On Nov. 1, John Mulaney was nice enough to come visit our little town of Conway—or as he described it, the place that “desperately wants to be adorable but you know something’s wrong”—and perform at UCA’s Reynolds Performance Hall. Tickets went on sale for UCA students first, with a limit of two, but the general public weren’t able to get many seats because they sold out almost immediately. While not getting tickets must have felt unbelievably disappointing for some, I wouldn’t know, because I wasn’t one of those people. Of course, I would’ve preferred orchestra rather than balcony seats, but the venue was small enough that, no matter where someone was seated, everyone could see the stage without Mulaney looking like an over-dressed ant.
It seemed like every single one of the comedy-show-goers stared intensely at the first red-lit, empty stage in hopes of being the first one to see him in his gray suit and green tie (which, interestingly enough, had a warrior on it. Just kidding. It was a tiger. Hendrix was never mentioned). And when his voice bellowed in the performance hall as he announced his opening act, the crowd began to buzz. Soon enough, John Mulaney took the stage and did what he does best.
The 36-year-old comedian, actor, writer, and producer has spent the past year touring the U.S. In September, he won his second Emmy for John Mulaney: Kid Gorgeous at Radio City. He’s a former member of the Saturday Night Live writing team and returned during the 43rd season to host the April 14, 2018 episode. But he’s most likely best known for his stand-up specials—New in Town, Kid Gorgeous, and my personal favorite, The Comeback Kid—and his voice-acting on Big Mouth, the Netflix cartoon he produces. Mulaney also starred in the Broadway hit, Oh, Hello on Broadway, and his semi-autobiographical, short-lived (and failed) sit-com, Mulaney.
Despite his success, Mulaney believes himself to be a little bit bland, like a Saltine cracker topped with American cheese or the popular singer-songwriter Ed Sheeran. While yes, he is an upper-middle-class white kid, and yes, Cardi B told him that he “[looked] British” on The Late Night Show with Jimmy Fallon, his stage persona is everything but the way he describes it. Whether he’s talking about his experiences while on tour, his somewhat religious upbringing, or his interactions with workers at Best Buy, Mulaney’s well-delivered observational and self-deprecating humor can make almost anyone laugh out of the sheer force of will.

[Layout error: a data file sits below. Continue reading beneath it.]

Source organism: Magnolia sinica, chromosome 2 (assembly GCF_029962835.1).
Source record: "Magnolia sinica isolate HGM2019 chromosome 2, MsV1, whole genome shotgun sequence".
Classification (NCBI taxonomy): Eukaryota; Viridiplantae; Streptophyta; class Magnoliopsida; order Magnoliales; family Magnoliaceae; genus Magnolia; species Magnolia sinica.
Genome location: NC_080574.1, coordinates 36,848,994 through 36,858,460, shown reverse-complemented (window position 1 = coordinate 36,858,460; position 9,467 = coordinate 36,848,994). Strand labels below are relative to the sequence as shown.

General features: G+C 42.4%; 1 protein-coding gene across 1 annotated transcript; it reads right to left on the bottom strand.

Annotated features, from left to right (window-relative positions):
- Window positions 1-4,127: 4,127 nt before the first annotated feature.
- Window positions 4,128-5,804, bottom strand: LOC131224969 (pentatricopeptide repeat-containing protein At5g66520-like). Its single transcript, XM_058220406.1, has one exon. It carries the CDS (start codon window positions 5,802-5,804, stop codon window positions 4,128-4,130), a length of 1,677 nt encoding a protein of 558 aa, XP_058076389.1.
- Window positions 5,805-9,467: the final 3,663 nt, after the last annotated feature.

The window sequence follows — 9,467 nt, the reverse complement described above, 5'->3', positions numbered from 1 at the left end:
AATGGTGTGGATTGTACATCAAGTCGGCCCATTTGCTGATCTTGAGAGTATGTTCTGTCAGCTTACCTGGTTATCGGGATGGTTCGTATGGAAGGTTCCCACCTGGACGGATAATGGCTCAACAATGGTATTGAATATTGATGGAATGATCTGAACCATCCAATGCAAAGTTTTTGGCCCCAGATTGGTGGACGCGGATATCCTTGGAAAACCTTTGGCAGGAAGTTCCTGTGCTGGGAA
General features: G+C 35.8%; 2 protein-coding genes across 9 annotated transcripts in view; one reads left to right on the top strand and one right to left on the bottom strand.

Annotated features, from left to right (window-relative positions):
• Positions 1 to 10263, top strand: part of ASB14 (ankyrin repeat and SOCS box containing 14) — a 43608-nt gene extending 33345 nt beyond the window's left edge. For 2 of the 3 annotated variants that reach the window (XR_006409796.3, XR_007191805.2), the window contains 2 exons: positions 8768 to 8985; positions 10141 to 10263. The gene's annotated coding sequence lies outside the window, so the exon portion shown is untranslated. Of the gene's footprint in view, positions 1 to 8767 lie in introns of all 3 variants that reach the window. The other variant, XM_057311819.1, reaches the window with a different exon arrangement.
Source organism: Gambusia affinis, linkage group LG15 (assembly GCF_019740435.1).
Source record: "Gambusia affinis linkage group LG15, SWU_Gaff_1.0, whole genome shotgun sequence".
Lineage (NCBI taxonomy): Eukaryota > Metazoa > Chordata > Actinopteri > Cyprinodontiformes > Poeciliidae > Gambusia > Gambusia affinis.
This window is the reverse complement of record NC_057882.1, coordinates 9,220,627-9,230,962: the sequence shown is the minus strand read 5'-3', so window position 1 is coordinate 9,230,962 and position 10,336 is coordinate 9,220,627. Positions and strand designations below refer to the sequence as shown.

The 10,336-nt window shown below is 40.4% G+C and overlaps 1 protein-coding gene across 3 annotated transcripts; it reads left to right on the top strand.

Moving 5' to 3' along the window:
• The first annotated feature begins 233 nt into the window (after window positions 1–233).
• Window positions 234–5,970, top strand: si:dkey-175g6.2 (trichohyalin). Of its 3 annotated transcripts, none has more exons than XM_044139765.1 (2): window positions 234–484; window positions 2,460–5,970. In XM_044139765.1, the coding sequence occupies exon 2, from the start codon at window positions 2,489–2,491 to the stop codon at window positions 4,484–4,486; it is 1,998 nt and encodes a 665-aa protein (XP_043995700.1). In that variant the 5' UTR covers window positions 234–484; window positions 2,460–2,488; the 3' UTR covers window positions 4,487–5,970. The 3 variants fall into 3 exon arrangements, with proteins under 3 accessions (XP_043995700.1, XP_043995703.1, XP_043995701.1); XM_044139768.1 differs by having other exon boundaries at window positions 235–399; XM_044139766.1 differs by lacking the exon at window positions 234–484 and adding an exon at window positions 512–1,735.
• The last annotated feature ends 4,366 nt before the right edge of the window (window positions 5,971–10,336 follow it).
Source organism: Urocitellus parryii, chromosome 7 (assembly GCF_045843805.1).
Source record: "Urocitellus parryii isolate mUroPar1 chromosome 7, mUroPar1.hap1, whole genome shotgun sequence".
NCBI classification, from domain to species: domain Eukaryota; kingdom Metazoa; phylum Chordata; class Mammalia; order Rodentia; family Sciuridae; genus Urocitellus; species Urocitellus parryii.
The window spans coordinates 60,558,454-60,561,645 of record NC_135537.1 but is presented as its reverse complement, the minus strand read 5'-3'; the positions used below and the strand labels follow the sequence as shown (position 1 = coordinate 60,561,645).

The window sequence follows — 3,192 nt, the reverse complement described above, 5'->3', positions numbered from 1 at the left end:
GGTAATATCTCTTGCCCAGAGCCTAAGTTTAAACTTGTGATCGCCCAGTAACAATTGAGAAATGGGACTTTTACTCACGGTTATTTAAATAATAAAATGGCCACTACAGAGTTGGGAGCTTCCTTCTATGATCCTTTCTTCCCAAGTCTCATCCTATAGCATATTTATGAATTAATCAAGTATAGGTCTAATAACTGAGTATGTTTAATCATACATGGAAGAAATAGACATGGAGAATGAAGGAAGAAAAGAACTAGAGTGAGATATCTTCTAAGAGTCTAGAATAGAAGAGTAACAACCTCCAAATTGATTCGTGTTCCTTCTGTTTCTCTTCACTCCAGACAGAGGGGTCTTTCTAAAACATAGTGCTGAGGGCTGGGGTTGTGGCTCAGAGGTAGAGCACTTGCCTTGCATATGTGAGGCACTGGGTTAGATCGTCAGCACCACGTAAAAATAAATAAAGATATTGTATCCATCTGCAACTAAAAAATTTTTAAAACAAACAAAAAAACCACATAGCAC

You might think that he’d think he was too cool to perform in our small college town, but, fortunately for us, that didn’t seem to be the case. When he was asked where he really, really wanted to go, he said it was so far-fetched that his managers thought he wanted to perform in the Long Lost City of Atlantis. But obviously, he was talking about performing at UCA, or rather, what he referred to as “the school of Scottie Pippen and no one else.” In fact, he spent a lot of time talking about UCA, most of it stemming from the school’s unbelievably long Wikipedia page. He told the history of its school colors, its mascot’s name change, and its original founding as the “Arkansas State Normal School.”
He had a few repeated jokes, which can probably be found on his most recent stand-up show on Netflix, but lots of his original UCA-related content came from poking fun at the university and from reading its newspaper to distract himself, as well as the audience, from the “actual bad shit happening now.” However, he did get slightly political, and I loved it. I don’t think Mulaney said we can’t quote him on this, but he hates Trump. And while interacting with the crowd, he was asked if he’d been to college. “Yes,” he answered, “I went to Georgetown University in Washington D.C. But not the Georgetown that Brett Kavanaugh went to. I want to make sure that’s on the record.” So I hope it’s safe to say he doesn’t like Brett Kavanaugh very much either.
John Mulaney is definitely one of the greatest comedians of this generation. His many exchanges with the audience, his way of dealing with well-meaning hecklers, and his satisfaction for performing make him appear as one-hundred-percent genuine, and that’s exactly what we need now. He discussed controversial topics, compared current Jim Carrey to Jesus Christ, said, “our pope today is like a sophomore that just discovered ‘shrooms,” and claimed that meditating is worse than ISIS. He joked about mundane topics, like zoning out, the Beatles and their mustaches, and Ray Lewis. His show at the University of Central Arkansas—and everything about him in general—was like nothing I’d even seen from him, or any stand-up comedian, before.